We spent a good hour or so chatting, laughing and learning from one another. They were all retired but looked barely over fifty to me. One had been a 'gemici' (sailor), typical of his generation he'd sailed the world and seen it from the side that makes 'Lonely Planet' look beourgeois. 

There's travelling, and then there's discovering culture. The two are different and the latter so much more interesting. The exploration of human lives and their twists and turns is a journey that never fails to surprise and delight.

Oil can in Delhi - watercolour on paper


Sunday, February 15, 2015

A Work in Progress

It's been a very busy first month of the year. Painting has been sidelined up until now but life is calming down a little and creative space is appearing again.

I'm pleased to have had one picture accepted by the English Royal Watercolour Society's open exhibition in March. At the same time another picture has been accepted by the Royal Institute for Painters in Watercolour, I suppose it's like waiting for a bus, you wait for ages and two come at once. I will also have four pictures exhibited at Artquake Kyoto - Japan in March.

Painting a picture takes me considerably longer than it used to. As my technique develops I've had to slow down a lot and I feel like I spend a lot of time waiting for things to dry (especially in the winter!).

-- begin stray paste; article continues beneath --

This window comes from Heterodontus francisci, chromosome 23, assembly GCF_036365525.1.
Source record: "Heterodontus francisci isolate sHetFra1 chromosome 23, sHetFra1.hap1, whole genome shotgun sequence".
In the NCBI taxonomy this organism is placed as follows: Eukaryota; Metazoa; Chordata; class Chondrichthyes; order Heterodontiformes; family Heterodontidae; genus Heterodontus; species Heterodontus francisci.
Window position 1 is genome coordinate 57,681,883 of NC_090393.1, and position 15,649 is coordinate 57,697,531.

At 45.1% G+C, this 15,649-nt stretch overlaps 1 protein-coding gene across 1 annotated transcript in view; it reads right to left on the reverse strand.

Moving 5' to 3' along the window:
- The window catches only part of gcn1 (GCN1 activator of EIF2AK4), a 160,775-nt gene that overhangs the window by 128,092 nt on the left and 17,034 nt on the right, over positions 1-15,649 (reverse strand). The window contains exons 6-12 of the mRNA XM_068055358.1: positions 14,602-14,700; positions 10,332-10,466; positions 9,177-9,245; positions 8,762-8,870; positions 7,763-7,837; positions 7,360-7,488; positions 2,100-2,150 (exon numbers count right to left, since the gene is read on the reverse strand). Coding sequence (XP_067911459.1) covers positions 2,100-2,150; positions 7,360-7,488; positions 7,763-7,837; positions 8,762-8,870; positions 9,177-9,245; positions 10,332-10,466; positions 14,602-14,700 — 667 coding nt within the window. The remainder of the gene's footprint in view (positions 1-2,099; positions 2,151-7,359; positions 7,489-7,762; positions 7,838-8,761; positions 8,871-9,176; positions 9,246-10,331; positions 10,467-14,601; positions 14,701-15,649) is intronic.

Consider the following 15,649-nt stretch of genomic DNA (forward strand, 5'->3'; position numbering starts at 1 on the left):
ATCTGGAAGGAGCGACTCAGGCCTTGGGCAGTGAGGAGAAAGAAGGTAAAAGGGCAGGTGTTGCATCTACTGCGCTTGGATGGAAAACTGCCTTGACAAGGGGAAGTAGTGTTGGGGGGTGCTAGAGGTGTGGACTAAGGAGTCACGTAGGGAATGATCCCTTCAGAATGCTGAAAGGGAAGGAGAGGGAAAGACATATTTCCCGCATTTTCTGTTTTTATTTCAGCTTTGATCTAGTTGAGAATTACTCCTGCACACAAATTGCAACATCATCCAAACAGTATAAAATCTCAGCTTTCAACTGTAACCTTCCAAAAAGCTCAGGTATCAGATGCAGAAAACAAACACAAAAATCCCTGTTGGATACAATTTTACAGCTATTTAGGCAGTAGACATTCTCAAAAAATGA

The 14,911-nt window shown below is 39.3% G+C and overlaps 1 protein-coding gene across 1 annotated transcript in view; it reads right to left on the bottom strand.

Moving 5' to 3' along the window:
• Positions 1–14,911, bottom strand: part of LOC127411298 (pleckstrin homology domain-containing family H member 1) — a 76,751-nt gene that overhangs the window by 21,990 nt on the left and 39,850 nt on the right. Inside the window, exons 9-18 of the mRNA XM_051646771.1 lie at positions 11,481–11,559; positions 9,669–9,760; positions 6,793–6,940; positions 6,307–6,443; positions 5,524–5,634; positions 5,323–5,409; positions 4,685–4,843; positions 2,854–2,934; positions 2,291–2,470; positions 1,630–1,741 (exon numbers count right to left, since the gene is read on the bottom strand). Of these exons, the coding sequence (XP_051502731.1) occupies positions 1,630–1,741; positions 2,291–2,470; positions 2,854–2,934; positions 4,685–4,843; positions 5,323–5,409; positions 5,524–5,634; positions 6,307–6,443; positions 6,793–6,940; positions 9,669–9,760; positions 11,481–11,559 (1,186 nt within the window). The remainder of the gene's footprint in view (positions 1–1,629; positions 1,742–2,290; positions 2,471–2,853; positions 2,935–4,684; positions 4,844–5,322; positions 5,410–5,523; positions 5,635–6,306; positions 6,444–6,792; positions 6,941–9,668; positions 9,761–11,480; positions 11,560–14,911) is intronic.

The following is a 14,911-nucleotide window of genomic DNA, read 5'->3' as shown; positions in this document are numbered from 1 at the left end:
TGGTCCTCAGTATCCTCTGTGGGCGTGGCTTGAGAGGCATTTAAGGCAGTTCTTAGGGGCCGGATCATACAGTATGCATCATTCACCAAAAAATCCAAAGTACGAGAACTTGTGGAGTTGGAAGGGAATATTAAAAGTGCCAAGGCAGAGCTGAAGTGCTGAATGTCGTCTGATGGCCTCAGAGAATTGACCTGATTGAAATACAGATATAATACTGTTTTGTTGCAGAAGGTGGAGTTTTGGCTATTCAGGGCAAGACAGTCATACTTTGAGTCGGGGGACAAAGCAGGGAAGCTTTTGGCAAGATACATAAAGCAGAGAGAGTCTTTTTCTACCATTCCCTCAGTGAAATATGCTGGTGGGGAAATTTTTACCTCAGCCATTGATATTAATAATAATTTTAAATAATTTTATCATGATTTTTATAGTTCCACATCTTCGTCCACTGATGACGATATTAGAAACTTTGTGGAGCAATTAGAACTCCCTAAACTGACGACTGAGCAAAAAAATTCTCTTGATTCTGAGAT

So in order to make up for my lack of posts, I've decided to start posting works in progress and will hopefully chronicle my particular creative path.

So this below is my latest attempt after some drawing, a few washes and quite a lot of masking fluid.... (it's not finished yet.. there's a long way to go).






Thursday, January 1, 2015

Waiting for the Ferry





"Real Muslims don't celebrate New Year" read the sign. On the other hand a good friend of my wife who is a comitted conservative Muslim proudly posted on her Facebook page a picture of a Christmas tree right next to a drinks cabinet loaded with booze. The new shopping malls that are popping up all over the city at the moment were laden with decorations and trees and piped carols as the season progressed. Another facebook post talked about how the origin of Christmas trees was some ancient Turkic belief in the tree of life. Suffice to say, it all feels like a post-modern globalised smorgasboard of cultural confusion. One can't help thinking it's all to the benefit of the transnational corporations that are unwittingly turning our world into grey conformity, but to say so feels puritanical (the most grievous of sins in the modern world!).

One sometimes tries to explain that as a Brit, Christmas is something that falls on the 25th December, New Year is a different festival that falls on the 1st January. We give presents for Christmas and make resolutions for New Year, we eat Turkey at Christmas and not at New Year. But the truth is that no one culture owns or defines what should happen at this time of year, so I guess that if some Muslims in Turkey quite like the idea of celebrating with trees and presents, at this time of year who is to say they can't. As we all know these ancient festivals have often been co-opted to assist different cultures to adapt to one or another religious belief system from time to time.


Happy New year.  

Watercolour on paper